For World EV Day 2023, Jon Lawes, Managing Director at MHC Mobility, reflects on Europe’s electromobility progress, fleet strategy, and the Continent’s imbalanced transition landscape.
So far this year European policymakers have wheeled out several initiatives to buoy green growth, including the Net Zero Industry Act (NZIA) and improved infrastructure legislation. It is still too early to measure the impact, but the impetus is welcome.
However, pan-European policy efforts do shine a light on just how imbalanced Europe’s transition landscape really is - especially when it comes to electromobility.
As we take stock of progress this World EV Day, some member states are charging ahead but others are much further behind. This disparity is important: addressing the imbalance will be key to Europe’s transition.
Mind the gap
One example is charging infrastructure. With more electric cars on the road, it is vital that EV infrastructure rollout keeps pace.
There are huge differences in the availability of charging points across Europe, with around 40% concentrated in just two countries – the Netherlands and Germany. Meanwhile, the incentive to invest in public charging faces an uphill battle for countries with fewer EV drivers.
A lack of public charging points threatens to undermine both business and consumer confidence in switching to EVs, reinforcing fears around issues such as range anxiety.
European regulators are taking steps to remedy this with the Alternative Fuels Infrastructure Regulation, which mandates more fast-charging stations. However, it is unclear if this is ambitious enough and more charging is needed today, not tomorrow.
The carrot and the stick
Another issue is incentives.
A year on from the US Inflation Reduction Act, the US has experienced supercharged EV adoption. Europe’s answer to this has been the NZIA, but critics have voiced concerns around its complexity, and the competition that exists between green technology and other industries.
Meanwhile, the fleet sector must still account for what national governments are doing to facilitate the transition. For example, one of the issues facing the full EV transition has been the uncertainty around each country’s long-term tax initiatives and BIK rates for EVs.
These differences add up. Without new funding on the table, each member state must still play their part to ensure the NZIA delivers on its potential.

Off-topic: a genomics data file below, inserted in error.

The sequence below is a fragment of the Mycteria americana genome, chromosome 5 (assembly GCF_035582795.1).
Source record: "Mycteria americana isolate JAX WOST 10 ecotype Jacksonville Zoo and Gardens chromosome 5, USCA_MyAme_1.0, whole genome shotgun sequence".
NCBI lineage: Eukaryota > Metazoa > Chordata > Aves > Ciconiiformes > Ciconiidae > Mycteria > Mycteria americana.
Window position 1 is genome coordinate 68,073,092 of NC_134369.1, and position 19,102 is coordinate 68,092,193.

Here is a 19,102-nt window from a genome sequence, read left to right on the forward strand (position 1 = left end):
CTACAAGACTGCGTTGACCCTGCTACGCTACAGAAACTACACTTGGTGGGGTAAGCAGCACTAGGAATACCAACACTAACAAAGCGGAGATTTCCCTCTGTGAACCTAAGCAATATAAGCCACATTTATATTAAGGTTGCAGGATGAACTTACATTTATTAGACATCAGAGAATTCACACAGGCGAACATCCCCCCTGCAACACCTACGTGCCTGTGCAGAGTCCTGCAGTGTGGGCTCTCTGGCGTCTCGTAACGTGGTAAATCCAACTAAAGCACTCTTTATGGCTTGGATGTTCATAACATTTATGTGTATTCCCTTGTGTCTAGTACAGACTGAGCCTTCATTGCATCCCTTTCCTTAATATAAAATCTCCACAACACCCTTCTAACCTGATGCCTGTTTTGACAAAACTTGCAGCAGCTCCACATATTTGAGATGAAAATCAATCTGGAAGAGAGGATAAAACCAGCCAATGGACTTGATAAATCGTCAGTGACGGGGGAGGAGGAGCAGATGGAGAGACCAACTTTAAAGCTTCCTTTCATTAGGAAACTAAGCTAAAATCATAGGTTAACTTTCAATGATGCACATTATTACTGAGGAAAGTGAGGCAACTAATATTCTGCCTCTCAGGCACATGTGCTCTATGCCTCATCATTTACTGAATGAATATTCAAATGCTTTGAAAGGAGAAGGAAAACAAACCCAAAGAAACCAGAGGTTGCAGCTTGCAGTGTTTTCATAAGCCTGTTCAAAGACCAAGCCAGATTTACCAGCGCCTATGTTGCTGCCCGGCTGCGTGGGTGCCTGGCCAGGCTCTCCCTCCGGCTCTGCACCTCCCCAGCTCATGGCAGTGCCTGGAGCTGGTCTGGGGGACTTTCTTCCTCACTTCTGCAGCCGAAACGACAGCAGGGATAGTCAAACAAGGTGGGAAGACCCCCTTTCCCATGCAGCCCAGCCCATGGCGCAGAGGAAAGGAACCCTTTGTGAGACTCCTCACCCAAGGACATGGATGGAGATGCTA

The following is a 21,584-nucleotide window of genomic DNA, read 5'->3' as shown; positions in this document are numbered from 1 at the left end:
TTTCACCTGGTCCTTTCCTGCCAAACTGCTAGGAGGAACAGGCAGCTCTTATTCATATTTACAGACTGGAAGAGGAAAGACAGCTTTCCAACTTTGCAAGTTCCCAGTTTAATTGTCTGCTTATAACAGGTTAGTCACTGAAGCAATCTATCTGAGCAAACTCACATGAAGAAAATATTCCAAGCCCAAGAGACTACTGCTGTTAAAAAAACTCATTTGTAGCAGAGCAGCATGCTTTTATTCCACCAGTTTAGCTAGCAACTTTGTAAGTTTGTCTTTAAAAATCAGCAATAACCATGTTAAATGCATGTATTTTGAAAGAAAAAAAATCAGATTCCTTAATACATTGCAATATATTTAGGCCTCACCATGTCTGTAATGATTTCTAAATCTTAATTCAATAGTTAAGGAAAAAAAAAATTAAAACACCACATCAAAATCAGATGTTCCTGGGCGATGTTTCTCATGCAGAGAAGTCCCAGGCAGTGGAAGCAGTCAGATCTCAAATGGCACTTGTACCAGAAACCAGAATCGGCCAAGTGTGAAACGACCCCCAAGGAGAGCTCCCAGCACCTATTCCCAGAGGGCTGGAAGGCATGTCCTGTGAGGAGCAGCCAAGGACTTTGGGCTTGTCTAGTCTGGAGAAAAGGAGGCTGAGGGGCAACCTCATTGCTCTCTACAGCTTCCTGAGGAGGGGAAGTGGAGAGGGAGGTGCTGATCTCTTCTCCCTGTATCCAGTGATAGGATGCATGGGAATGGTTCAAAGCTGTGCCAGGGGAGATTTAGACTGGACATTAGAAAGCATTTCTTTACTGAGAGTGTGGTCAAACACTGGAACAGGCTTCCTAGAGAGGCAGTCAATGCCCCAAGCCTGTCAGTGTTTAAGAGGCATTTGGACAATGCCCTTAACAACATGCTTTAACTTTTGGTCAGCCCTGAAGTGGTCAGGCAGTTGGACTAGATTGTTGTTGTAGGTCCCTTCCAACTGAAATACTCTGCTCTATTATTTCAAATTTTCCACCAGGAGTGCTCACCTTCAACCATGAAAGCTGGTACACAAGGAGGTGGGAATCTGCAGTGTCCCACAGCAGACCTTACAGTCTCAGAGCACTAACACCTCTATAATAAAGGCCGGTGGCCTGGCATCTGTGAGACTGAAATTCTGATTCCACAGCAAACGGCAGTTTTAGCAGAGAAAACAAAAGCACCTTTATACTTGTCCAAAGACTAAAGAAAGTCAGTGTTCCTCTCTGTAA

The age of backsliding
Finally, cost realities and the political ‘greenlash’ have made 2023 a year of fragmentation and backsliding on transition goals.
Europe has committed to phasing out new internal combustion engine (ICE) vehicles by 2035, but Germany has successfully lobbied for an ‘e-fuels’ exception. Meanwhile, the Polish government has threatened to challenge the ban’s legality.
In the UK, the expansion of ultra-low emission zones in the capital has become a new wedge issue in politics, as tailpipe emissions hit the wallets of car owners during a cost-of-living crisis.
The German government has quietly shelved its public EV infrastructure targets. And it remains to be seen what impact, if at all, fresh European parliamentary elections will have on climate policy.
The European Commission is sending out the right signals, but Europe is not one homogenous political body and these developments undermine investment certainty in the transition. Different member states have their own competing priorities, and commitment to net zero cannot be taken for granted.
Thinking global, acting local
For fleet managers, building a standardised approach can be challenging because every member state is at a different stage of their decarbonisation journey. Good progress is being made but scratch beneath the surface and there is plenty of disagreement and disparity around Europe.
However, this imbalance must be fixed. We cannot afford to leave anybody behind if Europe’s transition is to succeed.
Cross-border fleet operators with a long-term EV strategy ultimately have a crucial role to play in transcending differences, inspiring confidence and building momentum for electromobility.